Wounds and Healing – A Workshop!

Under the auspices of the Outreach programme of Kochi Muziris Biennale, a one day workshop was held at The Choice School for 7th and 8th Graders on the 18 of February.

In the morning  a group of about 15 students from Grades 7 and 8 and a few teachers gathered in the Primary quadrangle for one of the most beautiful sessions of self reflection , facilitated by two lovely ladies-Ayushi and Kripa. 

They used the life history of Padma Bhushan Somnath Hore, a famous painter and sculptor, who lived during the British times and had experienced the Bengal famine, to drive home the concept of the process of ‘being wounded’ and ‘healing’. 

How he dealt with the wounds received by him due to what he saw and his way of healing his wounds was made the basis of this workshop, leading our 15 young students of Grades 7 and 8 and the teachers to delve deep into themselves and come out with what kind of wounds they had been dealt with by life and how they had healed themselves, if at all the process had been completed.

The depth of understanding in each of the children and their way of expressing and explaining what had traumatised them and ‘wounded’ them was an eye opener for all the adults present there, including the facilitators. They confessed that they had not expected this kind of an outpouring of feelings which was very mature in its expression and very honest and RAW!!

There were a few who refused to speak up and they were allowed their space.

To quote one of the participants: There was an activity wherein the participants were divided into groups and they had to choose words with only one vowel and present an artwork with limited colours, time and thoughts. This pushed us out of our boundaries to work with constraints. The medium used for this activity was paper and marker pens.’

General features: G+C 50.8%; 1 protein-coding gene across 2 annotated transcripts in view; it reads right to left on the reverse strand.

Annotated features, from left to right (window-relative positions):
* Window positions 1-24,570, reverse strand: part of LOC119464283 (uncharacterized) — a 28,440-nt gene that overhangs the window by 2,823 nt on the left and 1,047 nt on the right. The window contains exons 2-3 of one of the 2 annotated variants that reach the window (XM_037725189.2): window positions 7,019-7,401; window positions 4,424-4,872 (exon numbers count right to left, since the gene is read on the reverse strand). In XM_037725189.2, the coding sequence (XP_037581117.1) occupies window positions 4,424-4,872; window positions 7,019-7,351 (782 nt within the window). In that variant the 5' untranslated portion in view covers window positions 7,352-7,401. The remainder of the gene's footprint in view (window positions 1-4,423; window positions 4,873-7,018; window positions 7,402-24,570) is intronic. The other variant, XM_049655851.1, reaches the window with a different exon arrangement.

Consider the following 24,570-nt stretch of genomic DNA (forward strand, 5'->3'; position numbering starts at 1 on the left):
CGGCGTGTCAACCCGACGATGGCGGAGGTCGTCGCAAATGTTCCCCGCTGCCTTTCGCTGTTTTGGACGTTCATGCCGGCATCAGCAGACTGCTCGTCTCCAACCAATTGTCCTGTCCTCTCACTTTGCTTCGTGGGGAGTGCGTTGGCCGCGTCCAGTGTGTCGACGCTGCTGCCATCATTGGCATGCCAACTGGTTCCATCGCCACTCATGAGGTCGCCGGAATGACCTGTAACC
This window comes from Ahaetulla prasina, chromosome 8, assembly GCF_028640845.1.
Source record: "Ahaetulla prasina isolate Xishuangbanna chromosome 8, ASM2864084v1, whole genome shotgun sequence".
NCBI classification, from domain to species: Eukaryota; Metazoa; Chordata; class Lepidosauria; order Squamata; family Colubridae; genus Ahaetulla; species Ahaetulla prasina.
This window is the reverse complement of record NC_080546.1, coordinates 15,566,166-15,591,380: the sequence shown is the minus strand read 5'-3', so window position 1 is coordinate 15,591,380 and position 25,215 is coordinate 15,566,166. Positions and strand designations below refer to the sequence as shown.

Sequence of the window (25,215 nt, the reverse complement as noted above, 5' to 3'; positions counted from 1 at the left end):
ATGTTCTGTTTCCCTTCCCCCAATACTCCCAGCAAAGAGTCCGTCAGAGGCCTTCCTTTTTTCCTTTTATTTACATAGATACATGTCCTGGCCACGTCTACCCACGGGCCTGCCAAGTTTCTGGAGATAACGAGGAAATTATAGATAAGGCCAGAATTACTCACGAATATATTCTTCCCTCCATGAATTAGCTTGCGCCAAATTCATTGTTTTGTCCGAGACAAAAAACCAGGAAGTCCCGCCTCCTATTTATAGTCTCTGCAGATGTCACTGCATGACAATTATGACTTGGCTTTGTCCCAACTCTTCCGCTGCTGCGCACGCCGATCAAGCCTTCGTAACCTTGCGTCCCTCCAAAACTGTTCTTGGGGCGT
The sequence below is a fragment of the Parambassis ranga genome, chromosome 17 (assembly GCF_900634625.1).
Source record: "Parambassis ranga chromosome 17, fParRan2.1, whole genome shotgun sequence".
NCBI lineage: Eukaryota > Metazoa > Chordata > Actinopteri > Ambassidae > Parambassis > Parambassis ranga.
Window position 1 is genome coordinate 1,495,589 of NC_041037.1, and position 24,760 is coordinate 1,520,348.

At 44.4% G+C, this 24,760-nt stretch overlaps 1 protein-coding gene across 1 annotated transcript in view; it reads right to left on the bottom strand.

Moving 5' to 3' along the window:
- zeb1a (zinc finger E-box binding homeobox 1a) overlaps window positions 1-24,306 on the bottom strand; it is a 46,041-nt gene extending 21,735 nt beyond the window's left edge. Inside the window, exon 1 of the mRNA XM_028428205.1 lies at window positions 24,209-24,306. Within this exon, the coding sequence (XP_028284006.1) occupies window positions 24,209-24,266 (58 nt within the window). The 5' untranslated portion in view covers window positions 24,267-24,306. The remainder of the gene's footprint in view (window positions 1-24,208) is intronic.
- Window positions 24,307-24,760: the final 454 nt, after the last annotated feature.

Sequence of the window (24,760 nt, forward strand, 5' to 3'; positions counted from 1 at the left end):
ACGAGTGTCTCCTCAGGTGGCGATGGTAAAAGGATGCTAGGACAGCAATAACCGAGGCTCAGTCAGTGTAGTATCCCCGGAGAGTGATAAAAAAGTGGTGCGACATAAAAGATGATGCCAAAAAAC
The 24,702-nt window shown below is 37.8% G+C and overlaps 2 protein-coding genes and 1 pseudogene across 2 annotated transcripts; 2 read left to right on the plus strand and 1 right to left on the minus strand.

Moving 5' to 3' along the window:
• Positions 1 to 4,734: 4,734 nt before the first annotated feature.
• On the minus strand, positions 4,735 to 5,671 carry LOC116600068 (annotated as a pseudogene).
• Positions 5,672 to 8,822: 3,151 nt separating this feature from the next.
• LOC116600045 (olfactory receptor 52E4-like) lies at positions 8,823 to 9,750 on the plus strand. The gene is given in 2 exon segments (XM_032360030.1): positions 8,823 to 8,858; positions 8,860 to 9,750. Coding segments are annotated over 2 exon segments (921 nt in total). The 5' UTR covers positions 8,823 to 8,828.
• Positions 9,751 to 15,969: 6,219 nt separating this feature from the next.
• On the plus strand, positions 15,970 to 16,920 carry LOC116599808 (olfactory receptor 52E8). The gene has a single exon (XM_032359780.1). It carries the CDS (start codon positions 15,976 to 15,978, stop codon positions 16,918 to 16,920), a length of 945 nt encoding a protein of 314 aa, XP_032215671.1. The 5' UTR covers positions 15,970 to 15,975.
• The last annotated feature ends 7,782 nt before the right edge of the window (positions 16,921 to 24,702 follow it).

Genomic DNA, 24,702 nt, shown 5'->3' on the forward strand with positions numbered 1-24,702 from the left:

“The next activity was an individual activity where in students were allowed to express their feelings of hurt through the fabric and explore the fabric while wounding it. They could tear, crumble, paint or do anything creative to wound the fabric. The fabric was then passed on to the student on their right who had the task of healing the fabric. All of this was to be done keeping the purpose in mind. The medium used for this activity was fabric and paints.

The main idea of these activities was to give students an outlook on the fact that it is totally normal to be wounded and that healing is a part of the process. Metaphorically speaking they can be considered as two sides of coins. The objective was to pour out the thoughts we often keep within, perhaps, scared to share.’

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